- If either applicant is 14 or 15 years of age, such applicant(s) must present the written consent of both parents and a justice of the Supreme Court or a judge of the Family Court having jurisdiction over the town or city in which the application is made.
- If either applicant is 16 or 17 years of age, such applicant(s) must present the written consent of both parents.
- If both applicants are 18 years of age or older, no consents are required.
- One parent alone may consent to a minor's marriage if:
- The other parent has been missing for one year preceding the application;
- The parents are divorced and the consenting parent was given sole custody of the child when the divorce decree was awarded;
- The other parent has been judged incompetent; or the other parent is deceased.
- Parents, guardians or other people consenting to the marriage of a minor must personally appear and acknowledge or execute their consent before the town or city clerk or some other authorized official. If the notarized affidavit is made before an official outside of the State of New York, a certificate of authentication must accompany it when the consent is filed in New York State.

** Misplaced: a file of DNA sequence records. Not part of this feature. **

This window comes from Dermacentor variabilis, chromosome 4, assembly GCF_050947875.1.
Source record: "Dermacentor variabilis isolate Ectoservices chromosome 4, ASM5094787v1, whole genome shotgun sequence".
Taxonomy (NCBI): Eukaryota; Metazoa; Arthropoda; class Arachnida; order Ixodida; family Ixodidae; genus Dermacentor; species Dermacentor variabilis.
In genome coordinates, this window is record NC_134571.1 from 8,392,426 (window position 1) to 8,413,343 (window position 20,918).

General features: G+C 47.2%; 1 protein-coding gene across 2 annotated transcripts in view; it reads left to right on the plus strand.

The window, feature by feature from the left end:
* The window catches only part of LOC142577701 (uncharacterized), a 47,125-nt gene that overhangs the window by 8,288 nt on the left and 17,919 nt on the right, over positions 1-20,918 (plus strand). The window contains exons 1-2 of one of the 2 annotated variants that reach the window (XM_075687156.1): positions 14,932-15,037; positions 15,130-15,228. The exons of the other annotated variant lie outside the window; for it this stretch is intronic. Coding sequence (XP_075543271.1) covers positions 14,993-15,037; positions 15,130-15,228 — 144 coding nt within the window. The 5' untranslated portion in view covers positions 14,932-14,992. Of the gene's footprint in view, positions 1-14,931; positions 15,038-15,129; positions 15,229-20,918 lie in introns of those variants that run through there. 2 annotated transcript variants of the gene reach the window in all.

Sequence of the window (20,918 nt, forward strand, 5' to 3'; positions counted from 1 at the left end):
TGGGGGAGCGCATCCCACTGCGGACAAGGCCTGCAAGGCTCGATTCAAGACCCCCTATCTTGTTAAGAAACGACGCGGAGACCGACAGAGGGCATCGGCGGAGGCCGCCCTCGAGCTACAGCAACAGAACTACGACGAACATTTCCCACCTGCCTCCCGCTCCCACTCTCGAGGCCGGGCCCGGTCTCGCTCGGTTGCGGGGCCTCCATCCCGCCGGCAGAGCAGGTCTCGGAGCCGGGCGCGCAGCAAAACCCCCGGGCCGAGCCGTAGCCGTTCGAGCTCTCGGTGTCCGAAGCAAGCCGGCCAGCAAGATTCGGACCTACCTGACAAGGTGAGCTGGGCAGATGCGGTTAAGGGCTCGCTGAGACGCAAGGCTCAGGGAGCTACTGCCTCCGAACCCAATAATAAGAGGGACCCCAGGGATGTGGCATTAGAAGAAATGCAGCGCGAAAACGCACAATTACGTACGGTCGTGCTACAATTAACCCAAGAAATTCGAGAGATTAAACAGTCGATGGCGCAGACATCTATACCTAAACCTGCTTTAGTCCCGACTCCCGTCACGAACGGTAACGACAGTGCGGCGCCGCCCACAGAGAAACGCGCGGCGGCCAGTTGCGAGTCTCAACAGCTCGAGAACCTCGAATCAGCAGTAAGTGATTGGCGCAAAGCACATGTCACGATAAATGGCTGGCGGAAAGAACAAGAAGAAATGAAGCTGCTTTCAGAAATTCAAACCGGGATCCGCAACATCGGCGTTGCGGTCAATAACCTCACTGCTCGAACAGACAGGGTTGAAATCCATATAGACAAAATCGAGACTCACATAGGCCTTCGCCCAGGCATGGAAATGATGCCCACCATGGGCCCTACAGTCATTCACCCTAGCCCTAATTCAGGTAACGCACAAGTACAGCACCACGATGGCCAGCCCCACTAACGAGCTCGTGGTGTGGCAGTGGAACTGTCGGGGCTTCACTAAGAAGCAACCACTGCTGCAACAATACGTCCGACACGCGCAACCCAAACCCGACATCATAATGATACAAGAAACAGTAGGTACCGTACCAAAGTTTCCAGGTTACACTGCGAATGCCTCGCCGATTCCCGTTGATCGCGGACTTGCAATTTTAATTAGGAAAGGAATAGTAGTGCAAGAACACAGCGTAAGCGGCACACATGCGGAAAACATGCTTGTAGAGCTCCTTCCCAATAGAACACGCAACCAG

Proof of Age and Identity.
A person is required to establish proof of age and identity by submitting to the issuing clerk:
One of the following age-related documents:
- Birth Certificate
- Baptismal record
- Naturalization record
- Census record
And one of the following identity-related documents:
- Driver's license
- Employment picture ID
- Immigration record
(Here in the Town of Poughkeepsie, we require Birth Certificates, which must be translated into English, and a State issued Photo ID)
A marriage may not take place in New York State between an ancestor and descendant, a brother and sister (full or half blood), an uncle and niece or an aunt and nephew, regardless of whether or not these persons are legitimate or illegitimate offspring.
Information regarding previous marriages must be furnished in the application for a marriage license. This includes whether the former spouse or spouses are living, and whether the applicants are divorced and, if so, when, where and against whom the divorce or divorces were granted. The clerk issuing the marriage license may require a certified copy of the Decree of Divorce or a Certificate of Dissolution of Marriage.